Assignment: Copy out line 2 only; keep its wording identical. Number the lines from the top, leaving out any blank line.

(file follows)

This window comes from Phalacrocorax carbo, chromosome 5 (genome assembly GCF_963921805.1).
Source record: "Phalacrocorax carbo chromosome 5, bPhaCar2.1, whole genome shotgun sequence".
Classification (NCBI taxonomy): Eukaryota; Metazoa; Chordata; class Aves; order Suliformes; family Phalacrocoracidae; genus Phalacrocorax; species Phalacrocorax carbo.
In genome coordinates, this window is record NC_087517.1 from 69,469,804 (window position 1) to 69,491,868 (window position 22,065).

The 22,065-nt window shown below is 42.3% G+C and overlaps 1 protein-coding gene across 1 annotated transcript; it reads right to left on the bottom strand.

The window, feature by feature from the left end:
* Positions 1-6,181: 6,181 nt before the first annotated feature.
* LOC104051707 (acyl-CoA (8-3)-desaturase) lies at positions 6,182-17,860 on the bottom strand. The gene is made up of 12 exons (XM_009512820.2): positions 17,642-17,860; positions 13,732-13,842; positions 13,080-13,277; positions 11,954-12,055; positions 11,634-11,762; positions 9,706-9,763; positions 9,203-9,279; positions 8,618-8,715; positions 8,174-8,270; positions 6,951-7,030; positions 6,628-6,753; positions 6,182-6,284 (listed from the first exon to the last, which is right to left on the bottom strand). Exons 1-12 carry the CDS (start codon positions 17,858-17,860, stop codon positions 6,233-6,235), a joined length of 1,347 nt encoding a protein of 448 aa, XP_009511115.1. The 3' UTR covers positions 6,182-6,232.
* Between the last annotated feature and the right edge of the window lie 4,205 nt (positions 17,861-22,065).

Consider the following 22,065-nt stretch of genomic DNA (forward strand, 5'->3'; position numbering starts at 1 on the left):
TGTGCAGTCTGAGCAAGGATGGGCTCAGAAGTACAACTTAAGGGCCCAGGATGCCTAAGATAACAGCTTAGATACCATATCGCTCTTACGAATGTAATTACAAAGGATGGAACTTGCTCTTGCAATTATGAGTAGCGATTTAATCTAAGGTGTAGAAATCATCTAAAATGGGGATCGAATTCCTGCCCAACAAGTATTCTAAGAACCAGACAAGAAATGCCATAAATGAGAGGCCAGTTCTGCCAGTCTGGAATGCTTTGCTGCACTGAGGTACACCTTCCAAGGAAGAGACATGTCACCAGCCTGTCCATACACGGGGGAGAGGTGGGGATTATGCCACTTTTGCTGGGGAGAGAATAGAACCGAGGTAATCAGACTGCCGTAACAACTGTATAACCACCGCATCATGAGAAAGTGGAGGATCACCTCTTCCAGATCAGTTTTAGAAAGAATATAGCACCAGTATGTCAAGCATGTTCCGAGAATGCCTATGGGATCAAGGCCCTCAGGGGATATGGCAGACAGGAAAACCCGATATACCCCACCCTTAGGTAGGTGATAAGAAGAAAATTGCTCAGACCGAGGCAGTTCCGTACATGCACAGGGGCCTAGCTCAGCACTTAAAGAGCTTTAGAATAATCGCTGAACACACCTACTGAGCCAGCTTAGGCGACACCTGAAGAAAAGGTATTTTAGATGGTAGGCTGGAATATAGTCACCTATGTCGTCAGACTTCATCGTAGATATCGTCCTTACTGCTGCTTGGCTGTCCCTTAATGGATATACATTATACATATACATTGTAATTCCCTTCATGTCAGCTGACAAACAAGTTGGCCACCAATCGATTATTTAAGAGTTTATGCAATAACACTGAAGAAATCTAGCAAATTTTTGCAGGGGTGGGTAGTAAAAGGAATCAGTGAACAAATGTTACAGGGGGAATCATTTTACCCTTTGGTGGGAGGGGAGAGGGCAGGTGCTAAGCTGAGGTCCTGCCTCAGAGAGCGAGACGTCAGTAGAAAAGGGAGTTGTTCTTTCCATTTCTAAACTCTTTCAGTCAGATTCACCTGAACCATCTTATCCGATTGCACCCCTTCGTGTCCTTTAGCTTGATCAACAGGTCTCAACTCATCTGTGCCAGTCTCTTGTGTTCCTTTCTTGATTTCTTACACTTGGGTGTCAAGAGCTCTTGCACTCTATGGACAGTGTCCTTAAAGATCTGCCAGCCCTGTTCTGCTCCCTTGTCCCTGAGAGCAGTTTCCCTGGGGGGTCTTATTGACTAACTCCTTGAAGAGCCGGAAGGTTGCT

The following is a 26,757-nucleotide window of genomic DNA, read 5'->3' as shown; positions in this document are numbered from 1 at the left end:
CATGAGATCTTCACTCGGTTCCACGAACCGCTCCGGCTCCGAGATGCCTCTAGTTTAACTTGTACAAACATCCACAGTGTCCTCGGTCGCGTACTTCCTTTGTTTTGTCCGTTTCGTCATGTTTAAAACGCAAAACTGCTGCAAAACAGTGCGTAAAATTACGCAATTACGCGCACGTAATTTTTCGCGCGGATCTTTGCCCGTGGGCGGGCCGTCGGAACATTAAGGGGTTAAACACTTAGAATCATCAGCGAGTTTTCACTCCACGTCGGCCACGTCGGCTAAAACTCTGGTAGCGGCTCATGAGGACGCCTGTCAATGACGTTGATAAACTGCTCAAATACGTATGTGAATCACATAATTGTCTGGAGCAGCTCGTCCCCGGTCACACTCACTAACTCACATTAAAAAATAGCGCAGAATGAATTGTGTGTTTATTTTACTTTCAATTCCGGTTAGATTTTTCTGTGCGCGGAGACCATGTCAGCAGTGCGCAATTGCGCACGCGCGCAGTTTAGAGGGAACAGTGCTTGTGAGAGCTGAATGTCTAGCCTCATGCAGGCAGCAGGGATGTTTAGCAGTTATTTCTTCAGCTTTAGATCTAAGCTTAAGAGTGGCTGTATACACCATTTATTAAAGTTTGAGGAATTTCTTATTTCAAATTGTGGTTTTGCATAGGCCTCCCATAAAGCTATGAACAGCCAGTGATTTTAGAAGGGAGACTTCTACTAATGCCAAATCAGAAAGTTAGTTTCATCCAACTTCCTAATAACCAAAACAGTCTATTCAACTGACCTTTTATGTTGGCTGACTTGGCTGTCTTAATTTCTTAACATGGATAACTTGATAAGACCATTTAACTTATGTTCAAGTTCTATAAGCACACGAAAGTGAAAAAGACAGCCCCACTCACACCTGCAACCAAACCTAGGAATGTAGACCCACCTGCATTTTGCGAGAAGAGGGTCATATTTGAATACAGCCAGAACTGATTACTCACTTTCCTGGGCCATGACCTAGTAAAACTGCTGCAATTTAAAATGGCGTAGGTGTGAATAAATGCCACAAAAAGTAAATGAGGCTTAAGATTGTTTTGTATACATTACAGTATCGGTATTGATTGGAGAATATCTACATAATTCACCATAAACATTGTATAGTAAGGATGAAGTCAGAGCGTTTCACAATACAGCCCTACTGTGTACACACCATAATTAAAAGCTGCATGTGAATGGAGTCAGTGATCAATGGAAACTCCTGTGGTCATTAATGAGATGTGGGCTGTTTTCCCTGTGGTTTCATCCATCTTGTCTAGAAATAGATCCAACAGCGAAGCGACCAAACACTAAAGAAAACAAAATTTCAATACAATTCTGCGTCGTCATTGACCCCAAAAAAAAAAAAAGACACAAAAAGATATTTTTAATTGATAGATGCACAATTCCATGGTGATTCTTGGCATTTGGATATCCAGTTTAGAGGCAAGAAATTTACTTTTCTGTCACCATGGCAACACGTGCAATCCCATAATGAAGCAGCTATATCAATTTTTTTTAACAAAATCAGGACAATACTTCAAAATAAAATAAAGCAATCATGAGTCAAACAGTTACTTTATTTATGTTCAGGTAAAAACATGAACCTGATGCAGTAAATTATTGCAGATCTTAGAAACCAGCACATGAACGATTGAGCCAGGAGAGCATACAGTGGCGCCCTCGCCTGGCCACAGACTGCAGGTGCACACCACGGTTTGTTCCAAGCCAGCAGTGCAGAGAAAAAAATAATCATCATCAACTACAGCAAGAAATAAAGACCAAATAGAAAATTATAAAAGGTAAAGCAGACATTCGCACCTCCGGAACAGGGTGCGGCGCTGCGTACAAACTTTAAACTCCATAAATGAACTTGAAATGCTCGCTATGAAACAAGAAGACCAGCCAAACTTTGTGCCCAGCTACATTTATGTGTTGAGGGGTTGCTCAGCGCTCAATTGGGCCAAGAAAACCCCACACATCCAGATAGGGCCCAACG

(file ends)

Source record: "Phalacrocorax carbo chromosome 5, bPhaCar2.1, whole genome shotgun sequence".